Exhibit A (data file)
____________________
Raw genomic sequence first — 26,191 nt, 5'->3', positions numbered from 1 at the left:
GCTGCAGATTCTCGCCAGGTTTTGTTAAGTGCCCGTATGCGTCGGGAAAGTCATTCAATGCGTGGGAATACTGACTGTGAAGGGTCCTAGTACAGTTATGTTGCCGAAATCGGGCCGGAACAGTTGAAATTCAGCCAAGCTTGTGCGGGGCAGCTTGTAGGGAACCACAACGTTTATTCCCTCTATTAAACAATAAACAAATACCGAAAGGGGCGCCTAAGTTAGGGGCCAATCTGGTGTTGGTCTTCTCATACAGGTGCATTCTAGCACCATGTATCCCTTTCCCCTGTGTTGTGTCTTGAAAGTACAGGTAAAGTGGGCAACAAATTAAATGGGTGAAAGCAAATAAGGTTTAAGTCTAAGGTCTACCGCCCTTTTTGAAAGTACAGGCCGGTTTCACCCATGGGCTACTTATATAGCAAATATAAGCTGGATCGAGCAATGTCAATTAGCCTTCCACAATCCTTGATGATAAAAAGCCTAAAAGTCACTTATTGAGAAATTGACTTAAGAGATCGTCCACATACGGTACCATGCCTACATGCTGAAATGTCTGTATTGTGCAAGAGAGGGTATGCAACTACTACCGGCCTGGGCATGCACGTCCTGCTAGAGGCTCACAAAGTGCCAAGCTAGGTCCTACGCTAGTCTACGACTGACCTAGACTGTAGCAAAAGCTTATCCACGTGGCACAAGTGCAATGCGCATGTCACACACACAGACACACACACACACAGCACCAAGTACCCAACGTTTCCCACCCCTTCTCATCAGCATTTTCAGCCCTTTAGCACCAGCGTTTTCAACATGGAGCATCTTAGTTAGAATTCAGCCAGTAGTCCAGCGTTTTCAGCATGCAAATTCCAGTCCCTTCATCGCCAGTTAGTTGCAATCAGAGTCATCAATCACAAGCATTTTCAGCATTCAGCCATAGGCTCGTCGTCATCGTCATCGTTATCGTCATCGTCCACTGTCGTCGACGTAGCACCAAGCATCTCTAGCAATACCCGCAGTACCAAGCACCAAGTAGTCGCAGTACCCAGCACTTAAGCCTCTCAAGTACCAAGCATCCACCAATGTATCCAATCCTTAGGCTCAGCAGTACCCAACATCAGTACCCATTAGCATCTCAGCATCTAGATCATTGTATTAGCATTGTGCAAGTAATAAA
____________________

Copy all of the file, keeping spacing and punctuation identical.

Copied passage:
Raw genomic sequence first — 26,191 nt, 5'->3', positions numbered from 1 at the left:
GCTGCAGATTCTCGCCAGGTTTTGTTAAGTGCCCGTATGCGTCGGGAAAGTCATTCAATGCGTGGGAATACTGACTGTGAAGGGTCCTAGTACAGTTATGTTGCCGAAATCGGGCCGGAACAGTTGAAATTCAGCCAAGCTTGTGCGGGGCAGCTTGTAGGGAACCACAACGTTTATTCCCTCTATTAAACAATAAACAAATACCGAAAGGGGCGCCTAAGTTAGGGGCCAATCTGGTGTTGGTCTTCTCATACAGGTGCATTCTAGCACCATGTATCCCTTTCCCCTGTGTTGTGTCTTGAAAGTACAGGTAAAGTGGGCAACAAATTAAATGGGTGAAAGCAAATAAGGTTTAAGTCTAAGGTCTACCGCCCTTTTTGAAAGTACAGGCCGGTTTCACCCATGGGCTACTTATATAGCAAATATAAGCTGGATCGAGCAATGTCAATTAGCCTTCCACAATCCTTGATGATAAAAAGCCTAAAAGTCACTTATTGAGAAATTGACTTAAGAGATCGTCCACATACGGTACCATGCCTACATGCTGAAATGTCTGTATTGTGCAAGAGAGGGTATGCAACTACTACCGGCCTGGGCATGCACGTCCTGCTAGAGGCTCACAAAGTGCCAAGCTAGGTCCTACGCTAGTCTACGACTGACCTAGACTGTAGCAAAAGCTTATCCACGTGGCACAAGTGCAATGCGCATGTCACACACACAGACACACACACACACAGCACCAAGTACCCAACGTTTCCCACCCCTTCTCATCAGCATTTTCAGCCCTTTAGCACCAGCGTTTTCAACATGGAGCATCTTAGTTAGAATTCAGCCAGTAGTCCAGCGTTTTCAGCATGCAAATTCCAGTCCCTTCATCGCCAGTTAGTTGCAATCAGAGTCATCAATCACAAGCATTTTCAGCATTCAGCCATAGGCTCGTCGTCATCGTCATCGTTATCGTCATCGTCCACTGTCGTCGACGTAGCACCAAGCATCTCTAGCAATACCCGCAGTACCAAGCACCAAGTAGTCGCAGTACCCAGCACTTAAGCCTCTCAAGTACCAAGCATCCACCAATGTATCCAATCCTTAGGCTCAGCAGTACCCAACATCAGTACCCATTAGCATCTCAGCATCTAGATCATTGTATTAGCATTGTGCAAGTAATAAA